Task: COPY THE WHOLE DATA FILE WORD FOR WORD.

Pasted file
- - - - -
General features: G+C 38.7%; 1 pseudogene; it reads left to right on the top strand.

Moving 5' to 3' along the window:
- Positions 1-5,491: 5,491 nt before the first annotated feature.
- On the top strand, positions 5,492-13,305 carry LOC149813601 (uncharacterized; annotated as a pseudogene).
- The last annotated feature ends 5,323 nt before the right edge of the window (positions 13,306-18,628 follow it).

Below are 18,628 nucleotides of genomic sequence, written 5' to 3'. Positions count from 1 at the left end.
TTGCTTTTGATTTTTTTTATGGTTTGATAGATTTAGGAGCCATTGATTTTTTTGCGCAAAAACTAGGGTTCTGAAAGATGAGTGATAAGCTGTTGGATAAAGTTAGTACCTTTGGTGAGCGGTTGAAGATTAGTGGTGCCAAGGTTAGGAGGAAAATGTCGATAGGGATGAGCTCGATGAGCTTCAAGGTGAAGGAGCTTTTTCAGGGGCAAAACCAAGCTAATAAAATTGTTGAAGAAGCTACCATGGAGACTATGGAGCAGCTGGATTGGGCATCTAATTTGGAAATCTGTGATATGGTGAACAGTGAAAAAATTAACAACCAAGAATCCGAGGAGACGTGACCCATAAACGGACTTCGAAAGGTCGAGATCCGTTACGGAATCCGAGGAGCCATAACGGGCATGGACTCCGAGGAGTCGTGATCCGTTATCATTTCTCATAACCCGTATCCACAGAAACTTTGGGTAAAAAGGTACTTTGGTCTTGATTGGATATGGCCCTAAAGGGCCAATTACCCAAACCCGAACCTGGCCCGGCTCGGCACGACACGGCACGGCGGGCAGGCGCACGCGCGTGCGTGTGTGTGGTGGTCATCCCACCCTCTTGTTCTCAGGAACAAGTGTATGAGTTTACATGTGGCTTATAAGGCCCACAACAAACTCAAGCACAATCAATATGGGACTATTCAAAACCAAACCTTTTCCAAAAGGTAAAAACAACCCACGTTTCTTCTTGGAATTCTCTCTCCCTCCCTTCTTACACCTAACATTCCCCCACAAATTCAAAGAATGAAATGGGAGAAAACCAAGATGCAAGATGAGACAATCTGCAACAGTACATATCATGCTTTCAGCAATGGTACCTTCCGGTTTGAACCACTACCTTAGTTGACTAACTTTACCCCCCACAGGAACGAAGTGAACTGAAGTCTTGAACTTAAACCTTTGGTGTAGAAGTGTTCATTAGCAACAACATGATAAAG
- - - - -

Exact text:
General features: G+C 38.7%; 1 pseudogene; it reads left to right on the top strand.

Moving 5' to 3' along the window:
- Positions 1-5,491: 5,491 nt before the first annotated feature.
- On the top strand, positions 5,492-13,305 carry LOC149813601 (uncharacterized; annotated as a pseudogene).
- The last annotated feature ends 5,323 nt before the right edge of the window (positions 13,306-18,628 follow it).

Below are 18,628 nucleotides of genomic sequence, written 5' to 3'. Positions count from 1 at the left end.
TTGCTTTTGATTTTTTTTATGGTTTGATAGATTTAGGAGCCATTGATTTTTTTGCGCAAAAACTAGGGTTCTGAAAGATGAGTGATAAGCTGTTGGATAAAGTTAGTACCTTTGGTGAGCGGTTGAAGATTAGTGGTGCCAAGGTTAGGAGGAAAATGTCGATAGGGATGAGCTCGATGAGCTTCAAGGTGAAGGAGCTTTTTCAGGGGCAAAACCAAGCTAATAAAATTGTTGAAGAAGCTACCATGGAGACTATGGAGCAGCTGGATTGGGCATCTAATTTGGAAATCTGTGATATGGTGAACAGTGAAAAAATTAACAACCAAGAATCCGAGGAGACGTGACCCATAAACGGACTTCGAAAGGTCGAGATCCGTTACGGAATCCGAGGAGCCATAACGGGCATGGACTCCGAGGAGTCGTGATCCGTTATCATTTCTCATAACCCGTATCCACAGAAACTTTGGGTAAAAAGGTACTTTGGTCTTGATTGGATATGGCCCTAAAGGGCCAATTACCCAAACCCGAACCTGGCCCGGCTCGGCACGACACGGCACGGCGGGCAGGCGCACGCGCGTGCGTGTGTGTGGTGGTCATCCCACCCTCTTGTTCTCAGGAACAAGTGTATGAGTTTACATGTGGCTTATAAGGCCCACAACAAACTCAAGCACAATCAATATGGGACTATTCAAAACCAAACCTTTTCCAAAAGGTAAAAACAACCCACGTTTCTTCTTGGAATTCTCTCTCCCTCCCTTCTTACACCTAACATTCCCCCACAAATTCAAAGAATGAAATGGGAGAAAACCAAGATGCAAGATGAGACAATCTGCAACAGTACATATCATGCTTTCAGCAATGGTACCTTCCGGTTTGAACCACTACCTTAGTTGACTAACTTTACCCCCCACAGGAACGAAGTGAACTGAAGTCTTGAACTTAAACCTTTGGTGTAGAAGTGTTCATTAGCAACAACATGATAAAG